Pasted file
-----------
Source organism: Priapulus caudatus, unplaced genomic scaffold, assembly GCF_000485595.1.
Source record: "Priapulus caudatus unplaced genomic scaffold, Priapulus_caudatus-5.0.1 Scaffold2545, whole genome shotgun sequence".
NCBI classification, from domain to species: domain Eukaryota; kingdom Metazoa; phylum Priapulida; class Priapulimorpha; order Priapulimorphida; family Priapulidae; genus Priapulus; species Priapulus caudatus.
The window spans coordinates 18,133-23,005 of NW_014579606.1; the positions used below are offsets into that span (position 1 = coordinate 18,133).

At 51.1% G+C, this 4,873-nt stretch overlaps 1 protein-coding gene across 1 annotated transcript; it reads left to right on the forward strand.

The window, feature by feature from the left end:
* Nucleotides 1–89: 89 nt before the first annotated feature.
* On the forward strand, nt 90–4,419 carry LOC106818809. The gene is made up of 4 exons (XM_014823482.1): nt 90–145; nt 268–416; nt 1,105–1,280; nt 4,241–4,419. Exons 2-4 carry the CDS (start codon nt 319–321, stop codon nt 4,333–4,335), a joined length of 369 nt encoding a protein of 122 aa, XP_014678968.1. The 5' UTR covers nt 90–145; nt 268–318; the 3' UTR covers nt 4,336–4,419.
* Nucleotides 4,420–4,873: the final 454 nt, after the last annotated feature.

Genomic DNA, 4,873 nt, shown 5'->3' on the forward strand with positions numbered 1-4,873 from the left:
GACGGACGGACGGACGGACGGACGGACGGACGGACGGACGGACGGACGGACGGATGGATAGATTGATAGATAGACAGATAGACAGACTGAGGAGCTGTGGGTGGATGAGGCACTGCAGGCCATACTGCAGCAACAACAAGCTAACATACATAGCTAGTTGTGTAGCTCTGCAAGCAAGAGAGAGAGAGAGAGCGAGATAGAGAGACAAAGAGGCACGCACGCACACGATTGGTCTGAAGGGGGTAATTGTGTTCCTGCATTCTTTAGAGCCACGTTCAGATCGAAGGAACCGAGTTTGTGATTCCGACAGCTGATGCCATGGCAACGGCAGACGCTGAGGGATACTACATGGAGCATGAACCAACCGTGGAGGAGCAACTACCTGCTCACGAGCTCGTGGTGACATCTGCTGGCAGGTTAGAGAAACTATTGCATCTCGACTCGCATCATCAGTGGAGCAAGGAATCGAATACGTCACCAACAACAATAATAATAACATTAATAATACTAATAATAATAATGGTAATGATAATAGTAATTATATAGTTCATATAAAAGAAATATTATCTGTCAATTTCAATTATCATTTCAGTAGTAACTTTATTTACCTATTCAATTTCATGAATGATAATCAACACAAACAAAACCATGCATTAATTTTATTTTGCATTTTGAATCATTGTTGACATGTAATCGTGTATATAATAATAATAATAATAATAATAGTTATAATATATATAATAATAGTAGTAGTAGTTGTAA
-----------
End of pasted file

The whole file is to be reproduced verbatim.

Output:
Source organism: Priapulus caudatus, unplaced genomic scaffold, assembly GCF_000485595.1.
Source record: "Priapulus caudatus unplaced genomic scaffold, Priapulus_caudatus-5.0.1 Scaffold2545, whole genome shotgun sequence".
NCBI classification, from domain to species: domain Eukaryota; kingdom Metazoa; phylum Priapulida; class Priapulimorpha; order Priapulimorphida; family Priapulidae; genus Priapulus; species Priapulus caudatus.
The window spans coordinates 18,133-23,005 of NW_014579606.1; the positions used below are offsets into that span (position 1 = coordinate 18,133).

At 51.1% G+C, this 4,873-nt stretch overlaps 1 protein-coding gene across 1 annotated transcript; it reads left to right on the forward strand.

The window, feature by feature from the left end:
* Nucleotides 1–89: 89 nt before the first annotated feature.
* On the forward strand, nt 90–4,419 carry LOC106818809. The gene is made up of 4 exons (XM_014823482.1): nt 90–145; nt 268–416; nt 1,105–1,280; nt 4,241–4,419. Exons 2-4 carry the CDS (start codon nt 319–321, stop codon nt 4,333–4,335), a joined length of 369 nt encoding a protein of 122 aa, XP_014678968.1. The 5' UTR covers nt 90–145; nt 268–318; the 3' UTR covers nt 4,336–4,419.
* Nucleotides 4,420–4,873: the final 454 nt, after the last annotated feature.

Genomic DNA, 4,873 nt, shown 5'->3' on the forward strand with positions numbered 1-4,873 from the left:
GACGGACGGACGGACGGACGGACGGACGGACGGACGGACGGACGGACGGACGGATGGATAGATTGATAGATAGACAGATAGACAGACTGAGGAGCTGTGGGTGGATGAGGCACTGCAGGCCATACTGCAGCAACAACAAGCTAACATACATAGCTAGTTGTGTAGCTCTGCAAGCAAGAGAGAGAGAGAGAGCGAGATAGAGAGACAAAGAGGCACGCACGCACACGATTGGTCTGAAGGGGGTAATTGTGTTCCTGCATTCTTTAGAGCCACGTTCAGATCGAAGGAACCGAGTTTGTGATTCCGACAGCTGATGCCATGGCAACGGCAGACGCTGAGGGATACTACATGGAGCATGAACCAACCGTGGAGGAGCAACTACCTGCTCACGAGCTCGTGGTGACATCTGCTGGCAGGTTAGAGAAACTATTGCATCTCGACTCGCATCATCAGTGGAGCAAGGAATCGAATACGTCACCAACAACAATAATAATAACATTAATAATACTAATAATAATAATGGTAATGATAATAGTAATTATATAGTTCATATAAAAGAAATATTATCTGTCAATTTCAATTATCATTTCAGTAGTAACTTTATTTACCTATTCAATTTCATGAATGATAATCAACACAAACAAAACCATGCATTAATTTTATTTTGCATTTTGAATCATTGTTGACATGTAATCGTGTATATAATAATAATAATAATAATAATAGTTATAATATATATAATAATAGTAGTAGTAGTTGTAA